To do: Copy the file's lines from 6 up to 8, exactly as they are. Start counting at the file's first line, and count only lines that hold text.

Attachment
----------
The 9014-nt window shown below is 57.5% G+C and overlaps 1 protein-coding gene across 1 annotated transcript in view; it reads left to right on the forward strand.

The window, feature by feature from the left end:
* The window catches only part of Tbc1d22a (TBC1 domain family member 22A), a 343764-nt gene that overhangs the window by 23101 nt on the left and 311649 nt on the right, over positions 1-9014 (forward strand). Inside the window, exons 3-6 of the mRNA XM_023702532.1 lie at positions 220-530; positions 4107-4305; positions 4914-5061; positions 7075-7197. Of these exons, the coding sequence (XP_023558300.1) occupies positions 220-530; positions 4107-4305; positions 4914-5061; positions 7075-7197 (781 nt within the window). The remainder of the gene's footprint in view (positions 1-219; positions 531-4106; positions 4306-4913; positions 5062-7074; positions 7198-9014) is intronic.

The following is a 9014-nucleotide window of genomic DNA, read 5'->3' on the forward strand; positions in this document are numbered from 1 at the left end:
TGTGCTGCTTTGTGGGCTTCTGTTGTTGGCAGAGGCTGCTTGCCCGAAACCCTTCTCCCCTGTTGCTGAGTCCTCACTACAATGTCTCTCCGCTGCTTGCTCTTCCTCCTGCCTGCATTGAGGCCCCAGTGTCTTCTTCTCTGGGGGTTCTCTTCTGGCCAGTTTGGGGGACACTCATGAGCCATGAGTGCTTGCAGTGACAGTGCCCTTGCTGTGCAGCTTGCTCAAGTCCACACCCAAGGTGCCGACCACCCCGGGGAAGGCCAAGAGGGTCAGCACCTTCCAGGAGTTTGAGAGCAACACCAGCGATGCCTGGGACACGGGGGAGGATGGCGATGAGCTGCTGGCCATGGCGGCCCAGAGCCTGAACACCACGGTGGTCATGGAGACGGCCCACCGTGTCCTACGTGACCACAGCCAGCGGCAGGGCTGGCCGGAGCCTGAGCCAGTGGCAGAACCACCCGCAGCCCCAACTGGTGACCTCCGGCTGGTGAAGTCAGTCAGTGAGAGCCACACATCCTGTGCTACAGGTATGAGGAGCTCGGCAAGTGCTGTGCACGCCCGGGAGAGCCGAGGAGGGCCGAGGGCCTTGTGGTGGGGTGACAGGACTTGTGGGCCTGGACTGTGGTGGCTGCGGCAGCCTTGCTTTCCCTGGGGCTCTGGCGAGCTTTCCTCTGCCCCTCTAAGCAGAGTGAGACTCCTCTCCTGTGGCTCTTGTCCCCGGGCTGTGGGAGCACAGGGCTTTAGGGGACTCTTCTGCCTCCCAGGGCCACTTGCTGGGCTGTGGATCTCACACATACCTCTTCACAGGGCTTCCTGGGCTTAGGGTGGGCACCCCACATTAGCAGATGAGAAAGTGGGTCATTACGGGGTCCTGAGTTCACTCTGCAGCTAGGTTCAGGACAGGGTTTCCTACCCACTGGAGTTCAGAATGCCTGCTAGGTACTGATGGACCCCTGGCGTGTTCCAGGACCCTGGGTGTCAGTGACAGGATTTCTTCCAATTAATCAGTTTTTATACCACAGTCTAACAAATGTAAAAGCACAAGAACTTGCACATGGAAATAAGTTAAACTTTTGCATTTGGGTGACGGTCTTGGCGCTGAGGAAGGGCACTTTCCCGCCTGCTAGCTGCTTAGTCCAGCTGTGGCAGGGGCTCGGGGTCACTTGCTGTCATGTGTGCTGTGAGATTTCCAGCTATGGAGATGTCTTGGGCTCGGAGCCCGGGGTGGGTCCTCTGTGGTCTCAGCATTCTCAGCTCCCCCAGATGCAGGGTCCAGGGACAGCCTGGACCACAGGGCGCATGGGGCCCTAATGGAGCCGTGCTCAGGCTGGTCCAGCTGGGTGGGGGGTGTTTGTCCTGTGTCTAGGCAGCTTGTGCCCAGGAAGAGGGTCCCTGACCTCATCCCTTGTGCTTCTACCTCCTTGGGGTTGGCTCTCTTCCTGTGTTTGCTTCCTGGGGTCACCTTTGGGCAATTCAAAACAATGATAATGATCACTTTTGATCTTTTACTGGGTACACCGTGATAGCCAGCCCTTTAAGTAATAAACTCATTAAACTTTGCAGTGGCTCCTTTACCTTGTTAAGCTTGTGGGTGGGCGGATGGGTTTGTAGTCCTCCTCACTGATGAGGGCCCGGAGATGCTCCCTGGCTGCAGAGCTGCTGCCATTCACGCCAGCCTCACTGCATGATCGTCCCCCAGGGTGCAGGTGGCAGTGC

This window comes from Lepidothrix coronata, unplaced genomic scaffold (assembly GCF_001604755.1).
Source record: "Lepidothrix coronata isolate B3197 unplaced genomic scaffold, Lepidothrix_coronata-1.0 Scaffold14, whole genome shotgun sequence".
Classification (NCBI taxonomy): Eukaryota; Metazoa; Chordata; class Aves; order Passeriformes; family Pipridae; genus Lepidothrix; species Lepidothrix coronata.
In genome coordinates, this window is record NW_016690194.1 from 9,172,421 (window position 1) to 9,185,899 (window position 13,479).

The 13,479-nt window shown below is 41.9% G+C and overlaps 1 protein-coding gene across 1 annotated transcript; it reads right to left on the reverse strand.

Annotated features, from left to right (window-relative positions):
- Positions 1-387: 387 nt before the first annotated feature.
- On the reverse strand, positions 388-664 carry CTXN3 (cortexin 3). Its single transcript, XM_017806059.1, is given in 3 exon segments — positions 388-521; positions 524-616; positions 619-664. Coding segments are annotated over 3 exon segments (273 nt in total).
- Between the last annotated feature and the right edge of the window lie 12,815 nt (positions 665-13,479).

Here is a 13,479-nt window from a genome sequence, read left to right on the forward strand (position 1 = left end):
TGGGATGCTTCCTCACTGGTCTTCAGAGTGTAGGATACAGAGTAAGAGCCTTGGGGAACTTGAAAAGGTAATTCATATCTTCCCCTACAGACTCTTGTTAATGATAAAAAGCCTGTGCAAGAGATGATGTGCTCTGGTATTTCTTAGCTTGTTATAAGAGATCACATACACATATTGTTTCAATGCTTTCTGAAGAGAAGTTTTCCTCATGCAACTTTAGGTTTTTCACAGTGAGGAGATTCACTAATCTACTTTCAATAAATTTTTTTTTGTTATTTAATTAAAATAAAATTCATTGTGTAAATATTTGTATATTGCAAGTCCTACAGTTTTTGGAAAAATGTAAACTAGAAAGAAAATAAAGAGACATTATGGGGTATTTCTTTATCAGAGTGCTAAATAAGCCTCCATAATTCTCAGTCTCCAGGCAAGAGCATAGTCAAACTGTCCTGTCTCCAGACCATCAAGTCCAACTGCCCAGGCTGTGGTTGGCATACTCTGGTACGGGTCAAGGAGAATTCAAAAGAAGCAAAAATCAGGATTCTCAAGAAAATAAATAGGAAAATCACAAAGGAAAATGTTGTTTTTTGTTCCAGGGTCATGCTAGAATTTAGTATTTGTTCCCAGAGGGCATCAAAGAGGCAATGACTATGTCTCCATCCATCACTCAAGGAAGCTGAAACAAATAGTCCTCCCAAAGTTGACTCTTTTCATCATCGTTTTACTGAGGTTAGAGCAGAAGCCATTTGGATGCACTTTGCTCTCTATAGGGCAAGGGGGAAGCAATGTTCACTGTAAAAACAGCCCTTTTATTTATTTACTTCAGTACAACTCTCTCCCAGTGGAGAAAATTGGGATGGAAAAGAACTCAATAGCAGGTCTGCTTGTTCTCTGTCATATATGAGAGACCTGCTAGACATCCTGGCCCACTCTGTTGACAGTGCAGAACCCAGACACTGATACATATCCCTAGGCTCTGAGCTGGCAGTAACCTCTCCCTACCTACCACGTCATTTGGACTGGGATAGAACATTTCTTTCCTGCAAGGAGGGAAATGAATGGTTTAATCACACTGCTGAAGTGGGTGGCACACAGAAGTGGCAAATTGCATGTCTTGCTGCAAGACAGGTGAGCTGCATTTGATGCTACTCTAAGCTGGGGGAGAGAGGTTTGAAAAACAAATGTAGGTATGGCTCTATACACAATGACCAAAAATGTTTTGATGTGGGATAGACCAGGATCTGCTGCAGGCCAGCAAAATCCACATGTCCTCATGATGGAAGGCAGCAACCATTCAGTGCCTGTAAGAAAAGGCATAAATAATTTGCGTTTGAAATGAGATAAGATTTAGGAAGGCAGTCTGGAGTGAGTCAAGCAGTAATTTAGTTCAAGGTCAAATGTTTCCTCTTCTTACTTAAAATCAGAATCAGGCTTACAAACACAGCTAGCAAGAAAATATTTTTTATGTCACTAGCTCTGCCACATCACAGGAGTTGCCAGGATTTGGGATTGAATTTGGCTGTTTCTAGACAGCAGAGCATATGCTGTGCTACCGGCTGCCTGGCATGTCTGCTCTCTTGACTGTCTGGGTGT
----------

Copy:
This window comes from Lepidothrix coronata, unplaced genomic scaffold (assembly GCF_001604755.1).
Source record: "Lepidothrix coronata isolate B3197 unplaced genomic scaffold, Lepidothrix_coronata-1.0 Scaffold14, whole genome shotgun sequence".
Classification (NCBI taxonomy): Eukaryota; Metazoa; Chordata; class Aves; order Passeriformes; family Pipridae; genus Lepidothrix; species Lepidothrix coronata.